As for the arrest, the Court has already concluded that circumstantial evidence does not sufficiently show that Arreola-Beltran was directly involved in the sale. As such, the Court cannot conclude that the evidence from the prior act shows intent here.

C. Sufficiency of the Evidence

The Court has some reservations regarding the guilty plea serving as sufficient proof of the elements described above, given that the defendant (Lozada-Olmo) has made a motion to withdraw that plea in state court. Nonetheless, for purposes of this motion, the Court will assume that the guilty plea is sufficient proof of possession without intent to distribute.

Corporal Finley has competently testified as to the March 2008 arrest, showing that Lozada-Olmo was arrested for methamphetamine trafficking. For the reasons discussed, however, the Court finds that the facts underlying the arrest do not provide a sufficient basis for a jury to infer intent or the specialized knowledge of distribution practices in this case.

D. Remoteness in Time

The prior acts -- which occurred three years before the charged crime -- are not too remote in time. See, e.g., Arambula--Ruiz, 987 F.2d at 603--04 (noting that a five-year-old conviction is not too remote).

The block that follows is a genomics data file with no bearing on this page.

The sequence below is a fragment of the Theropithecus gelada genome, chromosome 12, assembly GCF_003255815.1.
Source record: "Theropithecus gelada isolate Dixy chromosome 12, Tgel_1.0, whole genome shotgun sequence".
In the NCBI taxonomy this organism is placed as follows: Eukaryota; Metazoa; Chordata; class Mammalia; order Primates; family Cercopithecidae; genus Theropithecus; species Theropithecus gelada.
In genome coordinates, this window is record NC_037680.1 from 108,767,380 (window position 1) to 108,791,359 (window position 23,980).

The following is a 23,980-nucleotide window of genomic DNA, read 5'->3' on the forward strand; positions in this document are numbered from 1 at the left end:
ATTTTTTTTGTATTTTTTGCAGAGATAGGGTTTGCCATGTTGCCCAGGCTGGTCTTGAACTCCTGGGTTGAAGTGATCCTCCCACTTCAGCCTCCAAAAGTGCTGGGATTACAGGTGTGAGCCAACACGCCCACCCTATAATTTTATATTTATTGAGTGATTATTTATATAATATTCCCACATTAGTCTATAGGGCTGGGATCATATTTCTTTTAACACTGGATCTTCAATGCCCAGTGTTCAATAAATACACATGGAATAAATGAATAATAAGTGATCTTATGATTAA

E. Balancing Under Rule 403

The Court finds that while the prior acts evidence may have some probative value here, the probative value is substantially outweighed by the danger of unfair prejudice, confusion of the issues, or misleading the jury. As discussed above, the guilty plea shows possession, which could theoretically be used to show that Arreola-Beltran knows what methamphetamine is. But the arrest itself is based solely on circumstantial evidence and does not show specialized knowledge or intent. On balance the probative value of the prior acts evidence is very limited, while the danger of prejudice is great. The court will therefore grant Defendants' motion in limine. The Court will, of course, be open to revisiting this determination at trial, should the issue of Arreola-Beltran's knowledge become more significant than it now appears to be.

2. Impeachment Under Rule 609

The Government has served notice on Defendant Arreola-Beltran that should he take the witness stand during trial, the Government intends to use evidence of LozadaOlmo's plea of guilty to felony drug possession charges to impeach Arreola-Beltran under Rule 609(a). Examination of the admissibility of evidence under Rule 404(b) is not necessarily the same as the inquiry under Rule 609(a). See United States v. Ohler, 169 F.3d 1200, 1201 (9th Cir. 1999).